- The State Government's BioBusiness Program includes a range of assistance schemes, including pitch and presentation training for would-be companies and grants for high-growth businesses.
- The Regional Economic Development Fund provides grants of up to $25,000 and is available to any business than can help deliver "positive regional economic development outcomes" in the Territory.
- The Business and Industry Transformation Incentives offers grants of $30,000 to $250,000 to companies that come up with a "project" (this could mean a new product, a R&D program or even a new process that improves productivity) that can help "transform" Queensland's key sectors, such as aviation, biotechnology, IT, tourism and processed foods.
- The Research-Industry Partnerships Program provides grants of $200,000 to $1 million over one to three years to fund research projects between industry and research organisations.
- The Bio Innovation SA Grants provide grants from $50,000 to $250,000 to assist South Australian biotechnology companies to do everything from market research and business development to purchasing equipment.
- The Trainee Wage Pay-roll Tax Rebate Scheme provides pay-roll tax rebates encourage small businesses to employ trainees or apprentices.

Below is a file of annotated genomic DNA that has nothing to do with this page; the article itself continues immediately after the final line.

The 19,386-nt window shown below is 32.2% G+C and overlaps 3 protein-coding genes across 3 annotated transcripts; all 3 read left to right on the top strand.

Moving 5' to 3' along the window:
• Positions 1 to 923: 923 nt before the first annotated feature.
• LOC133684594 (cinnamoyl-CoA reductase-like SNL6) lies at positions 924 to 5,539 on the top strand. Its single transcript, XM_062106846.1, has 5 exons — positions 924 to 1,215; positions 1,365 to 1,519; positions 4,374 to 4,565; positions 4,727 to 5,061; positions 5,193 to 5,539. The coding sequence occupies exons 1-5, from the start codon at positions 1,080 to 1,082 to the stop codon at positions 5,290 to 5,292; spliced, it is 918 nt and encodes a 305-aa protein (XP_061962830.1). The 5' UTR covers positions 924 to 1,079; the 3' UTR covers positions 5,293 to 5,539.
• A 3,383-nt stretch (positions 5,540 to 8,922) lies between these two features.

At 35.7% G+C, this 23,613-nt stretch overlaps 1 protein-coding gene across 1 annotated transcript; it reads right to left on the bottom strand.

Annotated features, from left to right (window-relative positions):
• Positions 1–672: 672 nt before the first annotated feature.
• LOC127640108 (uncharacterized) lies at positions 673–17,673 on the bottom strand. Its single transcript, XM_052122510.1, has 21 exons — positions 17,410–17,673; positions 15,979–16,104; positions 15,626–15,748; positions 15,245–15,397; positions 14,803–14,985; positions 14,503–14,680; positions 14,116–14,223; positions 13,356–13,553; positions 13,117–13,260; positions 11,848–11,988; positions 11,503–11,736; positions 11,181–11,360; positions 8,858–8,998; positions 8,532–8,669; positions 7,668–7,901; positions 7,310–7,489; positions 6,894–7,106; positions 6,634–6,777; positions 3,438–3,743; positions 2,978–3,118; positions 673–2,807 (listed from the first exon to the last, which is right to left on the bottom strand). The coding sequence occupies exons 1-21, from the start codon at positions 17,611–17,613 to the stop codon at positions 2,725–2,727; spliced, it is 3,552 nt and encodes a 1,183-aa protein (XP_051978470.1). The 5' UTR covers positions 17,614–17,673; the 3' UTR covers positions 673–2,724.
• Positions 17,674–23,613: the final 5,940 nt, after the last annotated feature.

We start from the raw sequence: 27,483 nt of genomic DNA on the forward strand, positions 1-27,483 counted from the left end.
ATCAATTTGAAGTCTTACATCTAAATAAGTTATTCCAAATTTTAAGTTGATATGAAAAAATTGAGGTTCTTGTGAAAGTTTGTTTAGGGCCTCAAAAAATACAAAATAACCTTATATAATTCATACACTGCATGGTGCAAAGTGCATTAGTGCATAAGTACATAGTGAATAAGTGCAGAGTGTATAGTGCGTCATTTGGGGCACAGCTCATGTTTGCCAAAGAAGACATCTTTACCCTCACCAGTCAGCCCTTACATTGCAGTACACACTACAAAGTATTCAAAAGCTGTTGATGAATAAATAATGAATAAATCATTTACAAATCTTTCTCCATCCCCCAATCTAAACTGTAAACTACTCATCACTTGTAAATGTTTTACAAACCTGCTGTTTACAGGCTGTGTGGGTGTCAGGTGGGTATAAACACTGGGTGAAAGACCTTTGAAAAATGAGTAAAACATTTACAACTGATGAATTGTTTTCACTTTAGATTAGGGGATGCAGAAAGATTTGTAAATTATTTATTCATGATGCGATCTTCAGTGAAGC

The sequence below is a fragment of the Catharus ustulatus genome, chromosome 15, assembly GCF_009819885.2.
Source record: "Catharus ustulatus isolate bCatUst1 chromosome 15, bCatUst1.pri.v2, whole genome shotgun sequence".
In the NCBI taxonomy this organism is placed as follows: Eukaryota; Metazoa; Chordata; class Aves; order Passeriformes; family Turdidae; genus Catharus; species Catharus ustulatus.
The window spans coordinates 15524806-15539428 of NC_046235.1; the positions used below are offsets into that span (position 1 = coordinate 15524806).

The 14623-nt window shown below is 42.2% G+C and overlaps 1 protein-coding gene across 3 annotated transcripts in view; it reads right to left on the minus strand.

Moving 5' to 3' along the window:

- The Enterprise Growth Program provides grants of up to $50,000 to help eligible Tasmanian businesses to identify, evaluate and invest in projects or activities which will help them grow.
- The Tasmanian Industry Support Scheme provides short-term loans for companies which are otherwise at risk of closure or significant downsizing as a result of the downturn.
- The Tasmanian Innovations Program provides grants of up to $150,000 to cover the direct costs incurred by a company to commercialise a product or service.
- The First Step Exporter program provides grants of up to $10,000 to help small businesses enter their first export market.
- The Grow Your Business program provides assistance and grants to help companies put together a business plan, conduct a strategic review, development management skills and put together networks, such as suppliers and innovation networks.
- The Smart SMEs Market Validation Program is a competitive grants program designed to help SMEs design products, processes and services to help meet the future technology needs of Victorian public sector entities. Grants of up to $1.5 million are available.
- The Small Business Smart Business program provides up to $200 towards the cost of any form of training that will help to improve the productivity of a Western Australian small business.
- The City of Perth Small Business grants provide up to $2,000 for start-up costs, expansion expenses, equipment or other small business costs.